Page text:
Volatility has arisen as we expected it eventually would, and September is often an apt month to rediscover risk given market participants’ return from summer vacations noting that record high equity markets do not quite square with a number of significant risk events on the near-term horizon.
As we contemplate a post-pandemic world, it is becoming more likely that things will not return to “normal” as we once knew it. While vaccines have been highly successful in preventing serious illness in those who are still contracting the virus, the Delta variant of COVID-19 is also proving to be harder to contain.
Cross-asset pricing has recently been challenging our reflationary outlook. When we first discussed the prospects for reflation about a year ago, we identified a number of key factors.
The US and China are likely reaching peak growth as stimulus and the initial burst of pent-up demand begin to wane. In China, while the credit impulse has turned negative—usually an ominous sign—demand continues to normalise, shifting from outsized demand in manufacturing back to normal patterns of consumption with authorities still fine-tuning the extension of credit to the parts of the real economy that need it.
Despite very bumpy economic data—particularly on inflation—rates have compressed, implying most of the “surprises” have already been priced in. This is positive for growth assets that respond better to yield curve stability than the sudden steepening that defined the first quarter.
The US Treasury (UST) market has been an important barometer of the reflation trade for markets this year. Most asset classes have performed in line with movements in UST yields as correlations, whether positive or negative, remain strong.
As reflationary dynamics gain support from refreshed stimulus in the US and a largely successful vaccine rollout with returning growth already to show for it, the reflation trade appears a bit exhausted as measured by market action. However, we see the current dynamic more as a pause than a conclusion.
The strong start to the year for global equity markets hit its first bump in the road in February. While most countries are still delivering a positive return for the year, markets have retreated from their highs to varying degrees.
Markets have become choppy, particularly toward month-end, and we expect more of the same given the nearly unrelenting strong run in risk assets since late March 2020 that gained fresh momentum early in November following the US elections.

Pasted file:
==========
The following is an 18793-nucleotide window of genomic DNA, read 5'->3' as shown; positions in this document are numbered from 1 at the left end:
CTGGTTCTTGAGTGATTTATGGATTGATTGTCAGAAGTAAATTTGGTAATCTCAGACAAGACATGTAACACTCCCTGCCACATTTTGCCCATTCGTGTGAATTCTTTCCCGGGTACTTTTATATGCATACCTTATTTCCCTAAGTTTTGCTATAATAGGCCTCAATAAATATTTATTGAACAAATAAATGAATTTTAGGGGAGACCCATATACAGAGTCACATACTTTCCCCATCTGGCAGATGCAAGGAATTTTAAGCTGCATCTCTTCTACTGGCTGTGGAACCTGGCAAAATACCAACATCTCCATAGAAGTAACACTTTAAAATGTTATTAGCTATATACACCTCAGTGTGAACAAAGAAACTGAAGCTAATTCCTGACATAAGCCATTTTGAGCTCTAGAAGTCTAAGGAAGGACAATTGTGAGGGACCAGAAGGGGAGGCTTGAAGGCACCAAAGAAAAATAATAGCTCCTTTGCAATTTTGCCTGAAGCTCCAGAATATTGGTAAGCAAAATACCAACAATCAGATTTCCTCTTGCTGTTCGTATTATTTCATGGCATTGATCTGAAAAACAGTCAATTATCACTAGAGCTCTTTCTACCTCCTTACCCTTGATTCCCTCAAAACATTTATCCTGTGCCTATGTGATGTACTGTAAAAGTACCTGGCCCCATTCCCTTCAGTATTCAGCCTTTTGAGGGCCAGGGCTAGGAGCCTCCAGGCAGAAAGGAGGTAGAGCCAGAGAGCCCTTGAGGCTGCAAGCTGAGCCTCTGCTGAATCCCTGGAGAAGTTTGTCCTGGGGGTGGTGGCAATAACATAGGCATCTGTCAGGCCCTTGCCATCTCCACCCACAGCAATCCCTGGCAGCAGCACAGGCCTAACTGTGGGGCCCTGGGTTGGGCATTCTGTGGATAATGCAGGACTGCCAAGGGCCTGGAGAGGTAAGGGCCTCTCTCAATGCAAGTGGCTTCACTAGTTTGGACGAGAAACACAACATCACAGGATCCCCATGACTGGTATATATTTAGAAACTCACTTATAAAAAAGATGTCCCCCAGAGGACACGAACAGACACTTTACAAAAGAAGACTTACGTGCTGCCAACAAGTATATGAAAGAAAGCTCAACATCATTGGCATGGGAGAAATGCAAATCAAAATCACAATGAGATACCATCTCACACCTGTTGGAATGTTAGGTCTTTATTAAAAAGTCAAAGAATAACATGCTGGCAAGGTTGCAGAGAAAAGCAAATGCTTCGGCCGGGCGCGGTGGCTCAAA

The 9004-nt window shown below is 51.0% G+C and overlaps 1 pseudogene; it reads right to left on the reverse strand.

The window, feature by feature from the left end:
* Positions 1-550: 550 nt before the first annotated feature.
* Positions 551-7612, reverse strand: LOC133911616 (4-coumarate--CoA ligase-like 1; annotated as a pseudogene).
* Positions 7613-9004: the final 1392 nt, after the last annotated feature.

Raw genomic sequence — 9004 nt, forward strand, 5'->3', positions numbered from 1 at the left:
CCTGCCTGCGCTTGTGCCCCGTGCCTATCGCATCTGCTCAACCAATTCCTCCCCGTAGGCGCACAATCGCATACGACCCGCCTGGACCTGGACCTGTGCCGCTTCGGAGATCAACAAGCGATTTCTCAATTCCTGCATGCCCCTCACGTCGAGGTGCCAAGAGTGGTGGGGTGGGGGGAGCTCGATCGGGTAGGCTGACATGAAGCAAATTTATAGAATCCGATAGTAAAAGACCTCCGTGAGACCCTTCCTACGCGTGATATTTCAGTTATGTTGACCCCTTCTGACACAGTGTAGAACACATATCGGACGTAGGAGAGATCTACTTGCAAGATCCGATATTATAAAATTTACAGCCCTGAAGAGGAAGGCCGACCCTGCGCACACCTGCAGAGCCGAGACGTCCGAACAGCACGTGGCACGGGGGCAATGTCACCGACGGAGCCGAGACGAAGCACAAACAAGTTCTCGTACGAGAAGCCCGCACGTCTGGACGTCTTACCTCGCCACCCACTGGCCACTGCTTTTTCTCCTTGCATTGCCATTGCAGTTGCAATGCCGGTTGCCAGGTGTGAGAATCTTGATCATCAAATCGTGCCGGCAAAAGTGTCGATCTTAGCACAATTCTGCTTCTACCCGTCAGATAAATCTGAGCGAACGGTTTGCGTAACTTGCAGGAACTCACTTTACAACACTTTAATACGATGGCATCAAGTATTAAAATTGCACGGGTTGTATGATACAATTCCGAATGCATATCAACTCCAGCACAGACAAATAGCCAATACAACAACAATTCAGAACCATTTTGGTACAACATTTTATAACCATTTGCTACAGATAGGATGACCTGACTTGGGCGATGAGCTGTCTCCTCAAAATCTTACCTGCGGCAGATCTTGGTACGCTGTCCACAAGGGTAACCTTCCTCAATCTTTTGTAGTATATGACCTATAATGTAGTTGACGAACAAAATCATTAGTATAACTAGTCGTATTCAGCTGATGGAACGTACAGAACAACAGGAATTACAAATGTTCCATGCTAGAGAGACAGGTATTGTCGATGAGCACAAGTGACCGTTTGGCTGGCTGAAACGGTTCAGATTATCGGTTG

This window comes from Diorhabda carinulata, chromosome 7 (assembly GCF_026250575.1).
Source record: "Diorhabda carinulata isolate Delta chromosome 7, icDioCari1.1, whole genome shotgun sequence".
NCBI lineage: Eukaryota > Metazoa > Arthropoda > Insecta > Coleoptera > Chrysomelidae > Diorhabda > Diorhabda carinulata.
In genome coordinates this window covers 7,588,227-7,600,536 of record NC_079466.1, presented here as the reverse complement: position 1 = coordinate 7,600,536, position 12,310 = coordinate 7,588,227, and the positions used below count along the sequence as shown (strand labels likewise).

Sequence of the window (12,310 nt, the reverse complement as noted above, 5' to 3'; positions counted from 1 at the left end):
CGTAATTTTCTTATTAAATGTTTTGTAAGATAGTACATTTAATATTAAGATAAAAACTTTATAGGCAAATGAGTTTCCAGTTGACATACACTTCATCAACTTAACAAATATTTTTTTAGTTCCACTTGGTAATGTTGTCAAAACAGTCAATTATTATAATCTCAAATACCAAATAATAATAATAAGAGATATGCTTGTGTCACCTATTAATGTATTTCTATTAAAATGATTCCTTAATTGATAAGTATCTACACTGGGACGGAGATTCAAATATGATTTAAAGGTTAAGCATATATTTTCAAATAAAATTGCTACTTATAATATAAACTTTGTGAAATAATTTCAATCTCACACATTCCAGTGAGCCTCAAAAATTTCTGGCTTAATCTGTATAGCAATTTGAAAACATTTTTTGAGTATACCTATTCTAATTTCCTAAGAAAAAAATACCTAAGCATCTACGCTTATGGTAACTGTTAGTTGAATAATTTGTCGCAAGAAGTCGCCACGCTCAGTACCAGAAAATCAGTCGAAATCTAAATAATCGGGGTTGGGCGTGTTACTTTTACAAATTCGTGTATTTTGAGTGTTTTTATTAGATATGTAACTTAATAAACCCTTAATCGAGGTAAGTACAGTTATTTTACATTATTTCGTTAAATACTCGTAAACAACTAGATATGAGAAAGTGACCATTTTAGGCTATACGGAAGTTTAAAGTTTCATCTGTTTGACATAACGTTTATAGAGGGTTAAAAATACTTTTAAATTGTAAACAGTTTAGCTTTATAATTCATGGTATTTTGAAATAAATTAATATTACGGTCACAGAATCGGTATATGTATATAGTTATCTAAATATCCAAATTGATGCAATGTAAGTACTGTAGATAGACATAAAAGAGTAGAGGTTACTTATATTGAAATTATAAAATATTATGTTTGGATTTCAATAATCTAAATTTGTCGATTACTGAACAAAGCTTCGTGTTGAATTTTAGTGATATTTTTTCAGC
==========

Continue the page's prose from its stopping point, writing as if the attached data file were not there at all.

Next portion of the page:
2020 will undoubtedly be remembered as the year of the pandemic. While in financial market terms it is now tempting to think of COVID-19 as old news, the virus still presents substantial risks to the economic outlook.
The year 2020 is one most would like to forget, but for markets, performance was particularly strong despite the substantial COVID-19-related economic fallout. Certainly, ample liquidity in the form of massive monetary and fiscal stimulus was a key driver of performance, but near-term optimism may also be warranted. The vaccine rollout could return demand to more normal levels in 2021 and potentially beyond, given the pent-up demand on the back of still-massive amounts of liquidity sloshing through the system.
While economic data is likely to remain soft, driven by the more recent lockdowns in the US and Europe, markets are rightly looking through the near-term gloom as impending vaccines for COVID-19 are showing the proverbial light at the end of this nightmarish tunnel. Over 2021, the world, in our view, should gradually return to some sense of normalcy as the pandemic slowly recedes in the rear-view mirror.
Although some on the committee agreed with the market consensus for a moderate continuation of economic growth and equity markets, and a few were even more cautious, especially regarding increased fears of inflation later in 2021, the majority agreed with a more positive scenario in which the global economy outperforms market consensus, while equities, especially those outside of the US, rally sharply.
With the US presidential election now behind us, the two candidates seem to be proceeding in parallel universes. The apparent winner, President-elect Joe Biden, has transition planning and inauguration on his mind while President Donald Trump continues to challenge the election process itself.
In order to gain a range of perspectives on the US presidential election, Nikko Asset Management has gathered the views of the following experts and investment teams, representing many of our major asset classes and geographical regions.
Coordinated fiscal and monetary stimulus is likely to support global demand and therefore reflation in the years ahead. We see this opening up broader growth opportunities, and ultimately better scope for portfolio diversification.
October 2020 Second and third waves of the virus will also slow the recovery. But importantly, mortality rates have been lower, suggesting that the world continues to learn to live with the virus without requiring broad lockdowns.